Why the Text on Labels is Getting Smaller

Guest post by Kim White, WebDesignforWriters.com

I don’t generally buy into conspiracy theories, but I’m really getting suspicious about the font size on the products I’ve purchased lately. Is there something these big name, multi-national corporations don’t want me to know? Is there saccharine in my tea? Asbestos in my undies? I think something’s up and here’s why.

When I was a kid all the print on products was large and easy to read. We were able to scan the fine print and then blatantly ignore the warning on the Reddi  Wip can that said not to insert the nozzle directly into the mouth for an instant shot of whipped cream.

We took this kind of labeling for granted back then and it has cost us. Now, to read the warning label on  a can of Reddi  Wip, I have to take the can into strong light and then practically hold it out at arm’s length to maybe make out a few words!  (Note: I was hoping that with all the technological improvements in the last 30 years, it might now be ok to do a whipped cream shot. It’s not. NASA, can you look into this?)

Why hasn’t anyone else pointed out this problem of fine print getting not so finer but ever so smaller? The answer is simple, it has happened so slowly that we didn’t notice the change. How? Now that we’re into the digital age of printing, half point font sizes are possible. Companies have likely reduced the font size on labels about that much each year. In ten years, they could go, for example, from 12pt type to 7pt type and we’d never notice.  And younger people have never known it any other way so they haven’t noticed at all!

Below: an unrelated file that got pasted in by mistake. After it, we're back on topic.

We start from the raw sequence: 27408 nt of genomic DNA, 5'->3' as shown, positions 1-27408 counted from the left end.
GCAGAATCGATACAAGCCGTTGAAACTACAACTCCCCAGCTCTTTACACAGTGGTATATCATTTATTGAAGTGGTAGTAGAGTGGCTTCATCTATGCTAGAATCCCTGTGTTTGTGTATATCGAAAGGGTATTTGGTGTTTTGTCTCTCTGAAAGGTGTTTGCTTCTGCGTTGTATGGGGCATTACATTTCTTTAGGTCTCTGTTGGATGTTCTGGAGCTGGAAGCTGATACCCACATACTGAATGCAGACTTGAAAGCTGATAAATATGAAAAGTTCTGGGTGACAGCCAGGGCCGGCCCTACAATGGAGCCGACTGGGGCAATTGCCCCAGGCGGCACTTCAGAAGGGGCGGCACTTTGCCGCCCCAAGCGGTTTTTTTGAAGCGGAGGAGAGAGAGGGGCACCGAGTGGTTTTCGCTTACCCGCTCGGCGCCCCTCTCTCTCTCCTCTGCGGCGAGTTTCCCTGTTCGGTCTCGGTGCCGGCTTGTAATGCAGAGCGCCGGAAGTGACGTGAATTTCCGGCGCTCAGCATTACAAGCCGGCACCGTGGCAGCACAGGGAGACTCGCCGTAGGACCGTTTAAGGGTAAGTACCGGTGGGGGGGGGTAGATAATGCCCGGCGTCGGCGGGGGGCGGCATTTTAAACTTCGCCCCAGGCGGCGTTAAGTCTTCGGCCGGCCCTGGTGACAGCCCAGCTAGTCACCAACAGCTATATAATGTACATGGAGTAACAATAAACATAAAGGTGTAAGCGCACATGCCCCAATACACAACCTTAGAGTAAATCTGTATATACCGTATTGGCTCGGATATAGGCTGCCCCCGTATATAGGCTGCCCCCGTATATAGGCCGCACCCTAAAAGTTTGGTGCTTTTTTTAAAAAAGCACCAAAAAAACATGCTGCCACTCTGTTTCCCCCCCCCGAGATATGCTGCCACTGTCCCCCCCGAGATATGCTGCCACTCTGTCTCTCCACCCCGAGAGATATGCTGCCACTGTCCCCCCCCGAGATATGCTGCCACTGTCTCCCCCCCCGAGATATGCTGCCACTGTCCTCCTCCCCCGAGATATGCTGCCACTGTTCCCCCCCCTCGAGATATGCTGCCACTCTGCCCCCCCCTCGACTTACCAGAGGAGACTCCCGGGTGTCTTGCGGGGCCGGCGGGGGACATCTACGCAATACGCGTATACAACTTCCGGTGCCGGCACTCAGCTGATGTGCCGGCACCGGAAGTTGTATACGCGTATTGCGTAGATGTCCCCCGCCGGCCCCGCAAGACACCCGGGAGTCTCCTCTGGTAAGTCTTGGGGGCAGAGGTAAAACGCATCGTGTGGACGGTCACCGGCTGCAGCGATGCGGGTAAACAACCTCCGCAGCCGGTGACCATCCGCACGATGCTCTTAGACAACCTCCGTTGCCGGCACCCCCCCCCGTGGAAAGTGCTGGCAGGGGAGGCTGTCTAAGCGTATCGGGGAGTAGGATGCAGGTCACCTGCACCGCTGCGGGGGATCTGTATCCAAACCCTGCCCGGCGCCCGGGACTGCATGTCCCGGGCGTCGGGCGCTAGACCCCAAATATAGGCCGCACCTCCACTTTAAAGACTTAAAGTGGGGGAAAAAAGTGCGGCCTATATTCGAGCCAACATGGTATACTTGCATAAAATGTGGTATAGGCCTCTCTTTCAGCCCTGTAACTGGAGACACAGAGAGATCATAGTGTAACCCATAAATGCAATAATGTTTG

You’ve gone too far now, big companies hiding secrets from us. What next? Government secrets embedded in shampoo labels, used to pass Intel from the grocery store shelf to a carefully planted operative wielding a high-powered magnifying glass? Well, I’m blowing your cover! We know you are deliberately making the print on labels too small for us to read. My hope is that in exposing your scam you’ll soon get back to a printing a label that I can easily read. Something around 48pt type would be good.

Kim White lives on the Gulf Coast of Florida with her husband and two Egyptian Mau cats. She’s a graduate of the Herron School of Art in Indianapolis, Indiana, and has over 12 years professional experience in Web design and management. For more on Kim, go to WebDesignforWriters.com.

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2 Responses to Why the Text on Labels is Getting Smaller

  1. I just knew something was going on under our noses. And, yeah, I’m with ya on the Reddi Wip, too, sister!

  2. Marc Daubert says:

    Many labels are nearly microscopic and look like a gray blur to kids and adults.
    ” Where are the sell – by dates ? ” I said, pulling out my # 2 reading glasses.
    “Sometimes it’s a CODE that is understood by the manufacturer only.”said the store clerk.
    ” Oh. ” I said.

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